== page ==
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Key Trade Organisations Refute Forbes Article On Chinese Fake Wine Epidemic by Natalie Wang02/08/2017  

A recent article published by Forbes alleging that China is facing an “epidemic” of fake wines is causing a stir in the drinks trade with key trade organisations including The Interprofessional Council of Bordeaux (CIVB) and the China Association of Imports and Exports for Wines & Spirits refuting figures cited in the original article.

Look closely: these are not Chateau Lafite Rothschild, instead they are wines from a Chinese company bearing the same transliterated name of the Bordeaux first growth, displayed at Chengdu Wine Fair in March this year.

Citing CIVB as a source, the article claimed that 30,000 bottles of fake imported wines are sold per hour in China – which would amount to 262.8 million in a year, more than half total wine imports to the country, which reached 478.5m bottles in 2016. But when contacted by dbHK for a comment, the council’s representative for China, Thomas Jullien, confirmed that the CIVB published no such figures on counterfeit wines.

“The CIVB gives no figures on counterfeiting. It is an illegal activity for which, by definition, there is no reliable data. However, the CIVB is fully aware of this industry-hampering scourge and actively works with the relevant authorities to eradicate it,” said CIVB.

It’s unknown how Forbes obtained the figures, or if they verified the figures with the CIVB.

Wang Xuwei, head of the China Association of Imports and Exports of Wine & Spirits that has over 500 members, dismissed the findings from the article and insisted that the figures “should not be taken seriously”, stressing that a claim of this magnitude should state clearly how they reached such a conclusion.

“If your findings are serious, you should clarify how you reached the conclusion, how many hotels and consumers you have surveyed, and how many wines are found to be fake, or even how you define fake wines. I think this is something that someone made an arbitrary conclusion about without investigating,” Wang retorted, noting that it’s virtually impossible to gauge the scale or reach a definite figure on fake wines in China.

Counterfeit wine, according to wine authentication expert Maureen Downey, also includes imitation, misrepresentation of information and intellectual rights infringement, a phenomenon that is particularly acute in Asia. Even at the Chengdu Wine Fair held in March this year, dbHKsaw no shortage of knock-offs and imitations on display.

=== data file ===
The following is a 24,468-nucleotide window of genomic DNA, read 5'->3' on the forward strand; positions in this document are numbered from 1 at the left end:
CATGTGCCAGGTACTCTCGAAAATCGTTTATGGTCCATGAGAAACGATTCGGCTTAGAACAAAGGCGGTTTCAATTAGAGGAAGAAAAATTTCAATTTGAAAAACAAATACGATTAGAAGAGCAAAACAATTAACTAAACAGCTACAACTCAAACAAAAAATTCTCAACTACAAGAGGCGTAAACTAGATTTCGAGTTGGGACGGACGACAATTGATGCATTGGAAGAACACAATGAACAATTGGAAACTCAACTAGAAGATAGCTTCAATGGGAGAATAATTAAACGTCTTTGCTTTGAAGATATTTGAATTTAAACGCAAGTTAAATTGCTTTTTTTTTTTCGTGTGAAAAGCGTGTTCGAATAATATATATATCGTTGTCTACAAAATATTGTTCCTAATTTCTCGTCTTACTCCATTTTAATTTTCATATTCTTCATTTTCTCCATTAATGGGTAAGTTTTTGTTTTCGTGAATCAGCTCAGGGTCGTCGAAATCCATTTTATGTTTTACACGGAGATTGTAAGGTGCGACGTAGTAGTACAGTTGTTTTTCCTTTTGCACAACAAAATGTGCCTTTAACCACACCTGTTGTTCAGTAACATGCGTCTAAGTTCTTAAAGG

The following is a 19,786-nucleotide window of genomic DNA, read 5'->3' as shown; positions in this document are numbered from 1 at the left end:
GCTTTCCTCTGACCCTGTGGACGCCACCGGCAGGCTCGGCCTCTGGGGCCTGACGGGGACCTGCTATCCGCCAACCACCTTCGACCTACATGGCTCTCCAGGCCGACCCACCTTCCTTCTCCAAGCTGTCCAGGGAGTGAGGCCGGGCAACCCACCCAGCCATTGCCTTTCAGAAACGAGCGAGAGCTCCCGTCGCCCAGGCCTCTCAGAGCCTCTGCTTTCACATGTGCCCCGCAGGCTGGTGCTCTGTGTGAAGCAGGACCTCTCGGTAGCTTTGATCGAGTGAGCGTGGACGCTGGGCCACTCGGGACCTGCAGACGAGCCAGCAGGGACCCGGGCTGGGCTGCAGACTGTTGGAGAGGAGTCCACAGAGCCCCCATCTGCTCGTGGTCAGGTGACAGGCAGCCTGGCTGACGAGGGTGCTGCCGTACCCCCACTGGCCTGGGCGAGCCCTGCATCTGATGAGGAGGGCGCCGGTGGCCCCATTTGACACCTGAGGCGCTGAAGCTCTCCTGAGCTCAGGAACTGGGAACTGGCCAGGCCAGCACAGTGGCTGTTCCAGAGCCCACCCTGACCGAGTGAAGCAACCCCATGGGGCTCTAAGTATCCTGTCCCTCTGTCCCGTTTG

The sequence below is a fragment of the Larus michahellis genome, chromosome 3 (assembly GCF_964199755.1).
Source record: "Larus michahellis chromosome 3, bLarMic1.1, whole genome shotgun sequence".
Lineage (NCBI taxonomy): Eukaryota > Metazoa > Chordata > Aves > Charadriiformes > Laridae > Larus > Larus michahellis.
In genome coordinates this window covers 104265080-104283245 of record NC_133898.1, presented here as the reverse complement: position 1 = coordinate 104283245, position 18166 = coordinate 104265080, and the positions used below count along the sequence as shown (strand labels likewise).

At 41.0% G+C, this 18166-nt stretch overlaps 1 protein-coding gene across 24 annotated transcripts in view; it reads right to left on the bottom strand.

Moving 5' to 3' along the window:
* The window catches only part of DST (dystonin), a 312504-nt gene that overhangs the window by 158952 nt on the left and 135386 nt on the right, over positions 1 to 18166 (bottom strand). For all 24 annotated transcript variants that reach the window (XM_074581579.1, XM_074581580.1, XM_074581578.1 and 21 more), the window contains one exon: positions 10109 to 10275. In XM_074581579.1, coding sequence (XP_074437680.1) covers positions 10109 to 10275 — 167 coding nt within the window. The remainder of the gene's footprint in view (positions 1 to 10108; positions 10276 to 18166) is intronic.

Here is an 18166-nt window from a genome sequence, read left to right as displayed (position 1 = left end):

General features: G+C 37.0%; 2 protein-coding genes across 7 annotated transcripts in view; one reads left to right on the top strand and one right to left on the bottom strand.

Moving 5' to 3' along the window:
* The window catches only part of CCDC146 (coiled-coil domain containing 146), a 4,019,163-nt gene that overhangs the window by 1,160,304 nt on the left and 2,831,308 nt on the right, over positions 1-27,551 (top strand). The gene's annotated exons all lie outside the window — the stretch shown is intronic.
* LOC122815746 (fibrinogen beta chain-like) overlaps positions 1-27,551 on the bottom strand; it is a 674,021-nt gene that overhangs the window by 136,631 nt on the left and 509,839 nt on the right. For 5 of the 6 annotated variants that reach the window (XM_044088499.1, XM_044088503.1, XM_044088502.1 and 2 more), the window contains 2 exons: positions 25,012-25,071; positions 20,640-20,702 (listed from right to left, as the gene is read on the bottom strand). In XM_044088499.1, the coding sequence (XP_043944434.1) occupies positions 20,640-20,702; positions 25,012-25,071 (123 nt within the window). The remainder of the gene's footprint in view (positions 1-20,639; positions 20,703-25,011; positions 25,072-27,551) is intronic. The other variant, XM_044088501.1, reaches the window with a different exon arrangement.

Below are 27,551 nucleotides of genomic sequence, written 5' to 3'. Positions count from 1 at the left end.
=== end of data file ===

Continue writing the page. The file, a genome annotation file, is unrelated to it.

Many premium wines are smuggled into China through various illegal channels, however, they fall into a grey area where their authenticity is hard to determine, Xuwei added. Guangdong province in southern China, bordering tariff-free Hong Kong and Macau, is commonly regarded as an entry point and dissemination centre for smuggled wines with a network of ‘cayotes’ or parallel traders carrying wines cross border.

“For those higher-end wines, some people prefer to buy smuggled wines. But you can’t really determine their authenticity as they are not imported through legal channels, thus it’s impossible to give a conclusive verdict,” he explained.

But claiming the fake wine problem in China has reached an epidemic is a statement that also ignores the very real and legitimate growth in China’s wine industry.

“Overall, China’s imported wine business is growing steadily. Although the market could be better regulated, more and more importers are actively pursuing quality and improving their business management,” stated Xuwei.

With a burgeoning middle class and rising demand for imported wines, the sector is set to see fast-track growth within the next few years. In the first half of the year, China’s imported wines have grown in both volume and value. It imported 254 million litres of bottled wines worth about US$1.146 billion, representing a 13.9% increase in volume and a 3.34% increase in value over the same period last year. By 2020, it’s poised to become the world’s second most valuable wine market after the US, according to a report by IWSR and Vinexpo.

“Personally, I don’t think you should take these claims or figures seriously. If you ask me, this is exaggerated. There is no way that there are that many fake wines in China,” Xuwei concluded.